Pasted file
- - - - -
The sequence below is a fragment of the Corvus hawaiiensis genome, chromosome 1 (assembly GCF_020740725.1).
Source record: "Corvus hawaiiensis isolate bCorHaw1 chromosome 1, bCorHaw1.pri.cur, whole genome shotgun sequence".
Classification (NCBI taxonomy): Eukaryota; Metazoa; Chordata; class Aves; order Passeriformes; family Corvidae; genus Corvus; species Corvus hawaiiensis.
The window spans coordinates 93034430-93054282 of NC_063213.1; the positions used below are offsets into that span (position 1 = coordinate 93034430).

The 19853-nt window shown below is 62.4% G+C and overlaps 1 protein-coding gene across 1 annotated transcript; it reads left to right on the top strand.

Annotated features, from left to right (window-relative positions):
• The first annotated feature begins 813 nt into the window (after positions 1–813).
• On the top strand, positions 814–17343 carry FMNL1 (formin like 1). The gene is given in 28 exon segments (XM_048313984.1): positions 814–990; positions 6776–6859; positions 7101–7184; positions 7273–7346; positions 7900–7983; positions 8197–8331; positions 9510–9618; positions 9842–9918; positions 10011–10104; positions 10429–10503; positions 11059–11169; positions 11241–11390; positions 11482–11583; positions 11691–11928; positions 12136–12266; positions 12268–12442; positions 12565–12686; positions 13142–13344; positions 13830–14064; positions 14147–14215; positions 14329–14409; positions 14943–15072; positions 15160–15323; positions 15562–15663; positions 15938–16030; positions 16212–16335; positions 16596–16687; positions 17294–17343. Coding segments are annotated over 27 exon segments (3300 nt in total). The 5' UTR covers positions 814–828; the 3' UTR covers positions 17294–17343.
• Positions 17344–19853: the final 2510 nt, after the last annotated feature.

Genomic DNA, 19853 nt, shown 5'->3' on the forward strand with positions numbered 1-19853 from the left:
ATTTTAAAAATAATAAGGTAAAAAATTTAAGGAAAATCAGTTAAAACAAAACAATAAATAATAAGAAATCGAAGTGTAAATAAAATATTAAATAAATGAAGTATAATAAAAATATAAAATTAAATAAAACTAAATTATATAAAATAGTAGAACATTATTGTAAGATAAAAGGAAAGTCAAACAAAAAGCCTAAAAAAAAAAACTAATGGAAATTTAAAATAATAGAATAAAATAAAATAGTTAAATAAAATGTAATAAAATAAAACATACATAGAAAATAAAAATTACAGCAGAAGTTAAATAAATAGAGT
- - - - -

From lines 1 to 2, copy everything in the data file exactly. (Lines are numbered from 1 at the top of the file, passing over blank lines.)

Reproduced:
The sequence below is a fragment of the Corvus hawaiiensis genome, chromosome 1 (assembly GCF_020740725.1).
Source record: "Corvus hawaiiensis isolate bCorHaw1 chromosome 1, bCorHaw1.pri.cur, whole genome shotgun sequence".